WASHINGTON (AP) — Having health insurance is no panacea for high medical costs. Overall, 1 in 4 privately insured U.S. adults say they don't have much confidence in their ability to pay for a major, unexpected medical expense.
A new poll from The Associated Press-NORC Center for Public Affairs Research may help explain why President Barack Obama faces such strong headwinds in trying to persuade the public that his health care law is working to hold costs down.
The poll found the biggest financial concerns were among people with so-called high-deductible plans that require patients to pay a significant share of their medical bills each year before insurance kicks in.
Such plans already represented a growing share of employer-sponsored coverage. And now, they're also the mainstay of the new health insurance exchanges created by Obama's law.
Edward Frank of Reynoldsville, Pennsylvania, said he bought a plan with a $6,000 deductible last year through HealthCare.gov. That's in the high range, since deductibles for popular silver plans on the insurance exchanges average about $3,100— still a lot.
"Unless you get desperately ill and in the hospital for weeks, it's going to cost you more to have this plan and pay the premiums than to pay the bill just outright," said Frank, who ended up paying $4,000 of his own money this spring for treatment of shoulder pain.
"The deductibles are so high, you don't get much of anything out of it," said Frank, who is in 50s and looking for a new job.
The poll found that people are responding to the hit on their wallets in ways that may not help their health:
— Nineteen percent of all privately insured adults said they did not go to the doctor when they were sick or injured, because of costs. Among those with high-deductible plans, the figure was 29 percent.
— Seventeen percent skipped a recommended test or treatment; it was 23 percent among those with high-deductible plans.
— Eighteen percent of all adults went without a physical exam or other preventive care, 24 percent among those with high-deductible plans.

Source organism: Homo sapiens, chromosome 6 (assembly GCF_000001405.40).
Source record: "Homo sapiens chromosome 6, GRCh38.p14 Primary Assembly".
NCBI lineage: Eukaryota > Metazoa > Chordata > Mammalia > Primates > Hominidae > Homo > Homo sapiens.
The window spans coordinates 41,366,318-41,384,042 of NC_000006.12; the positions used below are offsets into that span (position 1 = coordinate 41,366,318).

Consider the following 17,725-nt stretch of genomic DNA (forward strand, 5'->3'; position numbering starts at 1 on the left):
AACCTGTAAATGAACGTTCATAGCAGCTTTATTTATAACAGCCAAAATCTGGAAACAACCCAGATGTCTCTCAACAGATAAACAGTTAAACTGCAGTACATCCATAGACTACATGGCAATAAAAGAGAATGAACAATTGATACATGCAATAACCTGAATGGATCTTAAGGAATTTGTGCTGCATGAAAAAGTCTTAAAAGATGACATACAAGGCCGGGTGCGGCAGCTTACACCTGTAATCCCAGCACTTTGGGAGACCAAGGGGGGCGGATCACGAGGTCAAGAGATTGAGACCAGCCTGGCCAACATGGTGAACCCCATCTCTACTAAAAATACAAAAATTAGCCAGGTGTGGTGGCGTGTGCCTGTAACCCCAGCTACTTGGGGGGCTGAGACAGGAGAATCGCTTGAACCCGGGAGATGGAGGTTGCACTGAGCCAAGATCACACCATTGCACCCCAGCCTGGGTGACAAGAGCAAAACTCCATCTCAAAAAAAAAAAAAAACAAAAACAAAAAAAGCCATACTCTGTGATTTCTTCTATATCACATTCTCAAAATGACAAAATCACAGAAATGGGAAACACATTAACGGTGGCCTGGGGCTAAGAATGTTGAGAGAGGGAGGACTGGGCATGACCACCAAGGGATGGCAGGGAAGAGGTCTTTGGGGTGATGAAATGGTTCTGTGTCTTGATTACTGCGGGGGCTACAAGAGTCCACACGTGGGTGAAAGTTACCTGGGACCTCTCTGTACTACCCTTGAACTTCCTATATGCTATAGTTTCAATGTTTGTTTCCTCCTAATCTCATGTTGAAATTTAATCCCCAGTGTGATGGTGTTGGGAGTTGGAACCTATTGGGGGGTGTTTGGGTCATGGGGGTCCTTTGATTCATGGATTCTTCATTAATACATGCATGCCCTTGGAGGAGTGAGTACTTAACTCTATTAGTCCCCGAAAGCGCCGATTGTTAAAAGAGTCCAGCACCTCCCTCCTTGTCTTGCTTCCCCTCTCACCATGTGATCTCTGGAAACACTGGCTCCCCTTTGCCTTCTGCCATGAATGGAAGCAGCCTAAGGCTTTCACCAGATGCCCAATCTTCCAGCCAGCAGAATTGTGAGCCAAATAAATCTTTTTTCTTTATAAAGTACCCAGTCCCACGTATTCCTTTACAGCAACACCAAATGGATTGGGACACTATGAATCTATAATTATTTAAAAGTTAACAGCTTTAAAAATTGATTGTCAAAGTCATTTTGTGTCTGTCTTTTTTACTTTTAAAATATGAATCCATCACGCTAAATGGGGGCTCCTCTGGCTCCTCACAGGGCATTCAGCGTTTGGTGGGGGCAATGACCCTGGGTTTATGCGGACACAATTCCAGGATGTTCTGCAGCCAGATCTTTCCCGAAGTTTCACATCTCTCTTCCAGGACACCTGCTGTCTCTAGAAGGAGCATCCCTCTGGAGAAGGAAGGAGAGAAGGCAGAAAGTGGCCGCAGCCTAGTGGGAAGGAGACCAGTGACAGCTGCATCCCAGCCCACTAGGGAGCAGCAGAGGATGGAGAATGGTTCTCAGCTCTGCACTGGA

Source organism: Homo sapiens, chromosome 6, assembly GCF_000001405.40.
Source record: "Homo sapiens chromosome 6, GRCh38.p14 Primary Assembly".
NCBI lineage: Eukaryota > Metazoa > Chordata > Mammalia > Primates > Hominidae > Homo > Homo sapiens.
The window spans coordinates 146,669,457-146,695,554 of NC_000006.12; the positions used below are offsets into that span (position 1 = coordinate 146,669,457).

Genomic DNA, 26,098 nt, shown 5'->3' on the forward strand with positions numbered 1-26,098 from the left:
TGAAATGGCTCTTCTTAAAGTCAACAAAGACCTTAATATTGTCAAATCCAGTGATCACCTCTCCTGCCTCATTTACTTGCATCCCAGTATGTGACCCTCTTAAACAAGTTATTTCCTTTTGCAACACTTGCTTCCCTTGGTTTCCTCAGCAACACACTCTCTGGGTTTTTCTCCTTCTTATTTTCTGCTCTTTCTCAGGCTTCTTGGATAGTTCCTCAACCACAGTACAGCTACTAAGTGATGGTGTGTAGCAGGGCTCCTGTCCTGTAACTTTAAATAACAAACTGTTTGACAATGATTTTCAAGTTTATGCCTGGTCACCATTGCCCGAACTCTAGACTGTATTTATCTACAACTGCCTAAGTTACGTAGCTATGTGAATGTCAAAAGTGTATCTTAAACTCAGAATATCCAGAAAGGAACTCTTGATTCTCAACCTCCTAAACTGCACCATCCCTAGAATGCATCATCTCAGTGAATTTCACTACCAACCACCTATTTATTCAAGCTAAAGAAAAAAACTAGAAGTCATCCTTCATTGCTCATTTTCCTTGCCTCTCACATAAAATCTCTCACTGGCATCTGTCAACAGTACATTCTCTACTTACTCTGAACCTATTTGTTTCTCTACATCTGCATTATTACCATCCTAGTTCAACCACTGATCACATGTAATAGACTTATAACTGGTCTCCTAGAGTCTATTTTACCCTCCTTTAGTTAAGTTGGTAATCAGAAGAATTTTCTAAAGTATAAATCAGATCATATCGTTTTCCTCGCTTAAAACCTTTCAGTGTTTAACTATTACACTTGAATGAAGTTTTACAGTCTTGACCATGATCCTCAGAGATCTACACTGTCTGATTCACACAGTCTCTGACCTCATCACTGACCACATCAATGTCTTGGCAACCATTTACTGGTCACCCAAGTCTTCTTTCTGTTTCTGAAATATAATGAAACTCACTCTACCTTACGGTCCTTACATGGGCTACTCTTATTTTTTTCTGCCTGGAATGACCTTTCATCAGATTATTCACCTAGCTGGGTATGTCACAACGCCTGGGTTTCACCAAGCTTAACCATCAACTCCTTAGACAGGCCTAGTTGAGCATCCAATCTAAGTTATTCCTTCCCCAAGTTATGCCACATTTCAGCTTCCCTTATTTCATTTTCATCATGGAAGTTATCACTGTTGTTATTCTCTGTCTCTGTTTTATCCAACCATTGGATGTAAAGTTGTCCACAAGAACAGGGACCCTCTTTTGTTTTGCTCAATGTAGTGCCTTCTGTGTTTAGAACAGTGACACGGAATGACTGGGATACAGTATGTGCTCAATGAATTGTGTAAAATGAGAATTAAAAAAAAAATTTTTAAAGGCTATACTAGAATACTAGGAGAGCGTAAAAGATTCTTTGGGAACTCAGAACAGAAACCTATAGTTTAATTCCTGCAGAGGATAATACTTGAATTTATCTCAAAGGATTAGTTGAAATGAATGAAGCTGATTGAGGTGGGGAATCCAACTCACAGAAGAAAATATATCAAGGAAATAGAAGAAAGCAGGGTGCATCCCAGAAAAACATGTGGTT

Sandra Chapman, a warehouse worker from Memphis, said she had to go without cholesterol medication last year because of issues with her prescription coverage. Instead of taking pills, she changed her diet.
"They only cover certain stuff and, I don't know, the rules change all the time," said Chapman, in her early 30s.
Health and Human Services Secretary Sylvia Mathews Burwell said last week that part of the problem is that many consumers don't understand what they are buying when they purchase health insurance, or how to use their plan once they get their cards in the mail.
For example, there should be no reason to skip routine preventive care, since the health care law requires insurers to provide it at no charge to the patient.
"People need to understand how to use their health care," said Burwell. "We need to spend time educating people."
Only about half of those surveyed said they had a strong understanding of what their plans cover.
Consumers sometimes pick health insurance based on the monthly premium alone. But low-premium plans have higher deductibles and other out-of-pocket costs. People who expect to be going to the doctor can come out ahead financially by paying higher premiums for a plan that features lower out-of-pocket costs.
Indeed, the poll showed that a majority of those with private insurance, 52 percent, would rather pay a higher premium and limit out-of-pocket costs than lower their premiums and potentially face higher out-of-pocket charges.
Many consumers said they are making financial trade-offs to pay medical bills:
—Overall, 33 percent said they cut back on entertainment; it was 43 percent among those with high-deductible plans.
—18 percent said they used up all or most of their savings, 24 percent among those with high-deductible plans.
—19 percent said they dialed down their contributions for retirement savings, 28 percent for people with high-deductible plans.
One government definition sets the threshold for a high-deductible plan at $1,300 for individual coverage, but in practice annual deductibles of $2,000 and even much higher are common.
Some people pair a high-deductible plan with a tax-sheltered savings account to pay their out-of-pocket costs — the poll found 40 percent who say they have high-deductible plans also have such an account. On the insurance exchanges, low-income people can receive additional help from the government for their cost-sharing expenses.
In another potentially troublesome finding for the White House, the poll found signs of dissatisfaction among people who changed plans in the last year, as the president's health overhaul went into full effect.
Plan-switchers who said they are paying more outnumbered those who are paying less by 45 percent to 29 percent. Of those paying more, 11 percent said they are getting higher-quality care for their dollar.
The AP-NORC Center survey was conducted with financial support from the Robert Wood Johnson Foundation.
The telephone poll conducted between July 22 and September 3 included interviews with a random national sample of 1,004 privately insured adults aged 18 to 64. Results for the full survey have a margin of sampling error of plus or minus 4.1 percentage points. It is larger for subgroups.